Granted, a film such as The Road, based on Cormac McCarthy's novel about a post-apocalyptic America, doesn't start with a premise that allows for much in the way of hope, let alone levity. Though it's never stated explicitly, one assumes that we are witnessing the few surviving stragglers of a nuclear holocaust, focusing on a father and his young son (Viggo Mortensen, Kodi Smit-McPhee) as they try to persist, wary of any strangers who might feel other survivors threaten their own continued existence.
The father and son struggle with a few meager belongings they lug in a shopping cart, searching for food and clinging closely to the father's gun and its remaining two bullets. In flashbacks, the father recalls his now deceased wife (Charlize Theron).
Directed by John Hillcoat and adapted from McCarthy's novel by Joe Penhall, the film unfolds, as one would expect, as a series of vignettes only, with rare exceptions, they aren't very interesting vignettes and it just adds to the film's feeling of ennui. The two episodes that stand out most are when the pair encounter an old man (well played by the always reliable Robert Duvall) and the film's briefest glimmer of hope when they discover a bomb shelter fully stocked with canned goods.
Unfortunately, those moments are rare ones and as the father and son continue on their long walk to nowhere in particular, you begin to feel as if you've been walking for miles as well without a destination in mind. It's not that the movie's points aren't spelled out loud and clear, it's just that the message gets weighed down by the burden of the film's gloom.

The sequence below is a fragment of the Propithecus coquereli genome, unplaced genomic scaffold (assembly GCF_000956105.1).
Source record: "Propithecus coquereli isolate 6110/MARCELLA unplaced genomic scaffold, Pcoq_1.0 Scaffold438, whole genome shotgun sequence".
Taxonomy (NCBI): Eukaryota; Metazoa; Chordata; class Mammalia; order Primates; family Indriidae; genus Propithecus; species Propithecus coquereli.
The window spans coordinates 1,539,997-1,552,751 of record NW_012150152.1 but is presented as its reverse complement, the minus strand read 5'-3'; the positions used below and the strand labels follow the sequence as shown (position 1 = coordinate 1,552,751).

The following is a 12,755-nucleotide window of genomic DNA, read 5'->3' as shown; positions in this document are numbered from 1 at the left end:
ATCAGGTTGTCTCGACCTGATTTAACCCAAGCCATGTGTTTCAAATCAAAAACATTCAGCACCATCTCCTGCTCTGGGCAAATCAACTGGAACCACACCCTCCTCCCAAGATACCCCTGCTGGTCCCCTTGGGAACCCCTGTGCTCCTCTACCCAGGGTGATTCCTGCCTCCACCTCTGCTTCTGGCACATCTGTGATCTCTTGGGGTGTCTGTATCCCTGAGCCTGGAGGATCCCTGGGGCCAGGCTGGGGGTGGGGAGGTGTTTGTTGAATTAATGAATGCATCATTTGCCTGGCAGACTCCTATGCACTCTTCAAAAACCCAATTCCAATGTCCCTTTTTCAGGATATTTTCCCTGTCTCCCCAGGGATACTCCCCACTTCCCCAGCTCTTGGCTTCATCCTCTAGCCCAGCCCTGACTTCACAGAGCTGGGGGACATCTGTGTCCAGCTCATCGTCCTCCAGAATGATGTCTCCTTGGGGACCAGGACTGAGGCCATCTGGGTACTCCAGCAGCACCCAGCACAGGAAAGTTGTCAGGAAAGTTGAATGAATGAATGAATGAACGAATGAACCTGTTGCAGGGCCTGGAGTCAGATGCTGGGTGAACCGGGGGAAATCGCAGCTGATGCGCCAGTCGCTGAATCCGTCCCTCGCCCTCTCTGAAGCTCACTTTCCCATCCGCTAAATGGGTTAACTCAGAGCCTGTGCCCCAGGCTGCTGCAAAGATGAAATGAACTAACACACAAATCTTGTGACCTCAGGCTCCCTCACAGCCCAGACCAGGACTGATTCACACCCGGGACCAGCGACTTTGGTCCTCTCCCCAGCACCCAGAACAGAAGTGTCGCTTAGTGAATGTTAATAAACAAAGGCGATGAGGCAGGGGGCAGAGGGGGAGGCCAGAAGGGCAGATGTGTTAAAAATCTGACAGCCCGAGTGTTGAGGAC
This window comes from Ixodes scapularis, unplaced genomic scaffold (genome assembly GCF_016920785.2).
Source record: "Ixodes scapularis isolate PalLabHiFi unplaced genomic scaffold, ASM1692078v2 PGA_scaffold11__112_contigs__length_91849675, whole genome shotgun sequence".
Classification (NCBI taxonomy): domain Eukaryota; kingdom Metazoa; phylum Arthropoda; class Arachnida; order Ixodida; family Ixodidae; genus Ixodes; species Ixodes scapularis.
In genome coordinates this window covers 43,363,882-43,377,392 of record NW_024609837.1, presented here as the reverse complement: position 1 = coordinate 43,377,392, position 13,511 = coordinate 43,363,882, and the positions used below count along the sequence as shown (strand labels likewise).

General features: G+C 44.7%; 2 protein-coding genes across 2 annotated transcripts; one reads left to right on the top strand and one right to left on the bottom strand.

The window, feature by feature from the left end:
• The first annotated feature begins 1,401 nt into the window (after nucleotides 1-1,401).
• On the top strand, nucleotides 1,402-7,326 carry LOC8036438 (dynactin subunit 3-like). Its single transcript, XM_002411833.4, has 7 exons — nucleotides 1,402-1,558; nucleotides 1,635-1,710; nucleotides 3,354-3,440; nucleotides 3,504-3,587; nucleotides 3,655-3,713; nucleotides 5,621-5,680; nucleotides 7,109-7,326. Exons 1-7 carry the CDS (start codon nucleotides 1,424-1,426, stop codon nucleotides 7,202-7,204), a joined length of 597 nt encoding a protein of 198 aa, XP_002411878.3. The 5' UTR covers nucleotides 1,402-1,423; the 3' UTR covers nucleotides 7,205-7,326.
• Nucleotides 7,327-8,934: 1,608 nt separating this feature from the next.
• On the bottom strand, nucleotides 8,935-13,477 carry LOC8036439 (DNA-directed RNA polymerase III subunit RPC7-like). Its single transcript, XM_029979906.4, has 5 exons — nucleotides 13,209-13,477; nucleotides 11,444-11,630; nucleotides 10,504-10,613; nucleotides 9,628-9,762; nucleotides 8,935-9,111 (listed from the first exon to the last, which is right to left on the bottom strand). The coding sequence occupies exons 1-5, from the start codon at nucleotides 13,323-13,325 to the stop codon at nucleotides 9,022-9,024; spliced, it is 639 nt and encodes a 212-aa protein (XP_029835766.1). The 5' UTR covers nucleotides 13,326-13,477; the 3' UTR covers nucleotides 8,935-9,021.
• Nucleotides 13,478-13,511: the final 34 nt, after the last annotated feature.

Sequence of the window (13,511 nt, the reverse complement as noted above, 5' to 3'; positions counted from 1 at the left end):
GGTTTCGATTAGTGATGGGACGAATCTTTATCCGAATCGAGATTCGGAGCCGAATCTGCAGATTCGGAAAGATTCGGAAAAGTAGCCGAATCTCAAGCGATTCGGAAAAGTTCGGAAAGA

Mortensen does fine as the father but in a way he's almost upstaged by the young Smit-McPhee whose character, despite the horrors he's witnessed, manages to maintain some of a child's innocence even as he's forced to mature and question some of the decisions his psychologically scarred father makes.
Having not read the novel, I'm curious as to what novelistic magic McCarthy worked on the page because the filmmakers certainly didn't conjure any on the screen, at least as far as I'm concerned.
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Thursday, July 29, 2010
Sometimes the movie isn't what you want to talk about
By Edward Copeland
The biggest plus to deciding what movies you want to write about, as opposed to the days when I worked at a newspaper and had no choice in what I saw and wrote about, is I also have great latitude in how I choose to write about them. This comes in handy with a movie such as The Runaways, which I might bypass altogether after seeing it if it weren't for Michael Shannon's performance. His sudden appearance as a welcome name to see in credits in just the span of a couple of years justifies me "reviewing" The Runaways, when it's really just my excuse to wax rhapsodic about Shannon's rapid rise as one of my favorite actors.
The Runaways, based on the memoir by Cherie Currie (played here by Dakota Fanning) tells the story of the brief run in the mid-1970s of an all-girl rock band whose impetus was a teen Joan Jett (Kristen Stewart). Given the period and the subject, you'd think the movie would have real possibilities, but it never seems to get its engine going, with one exception.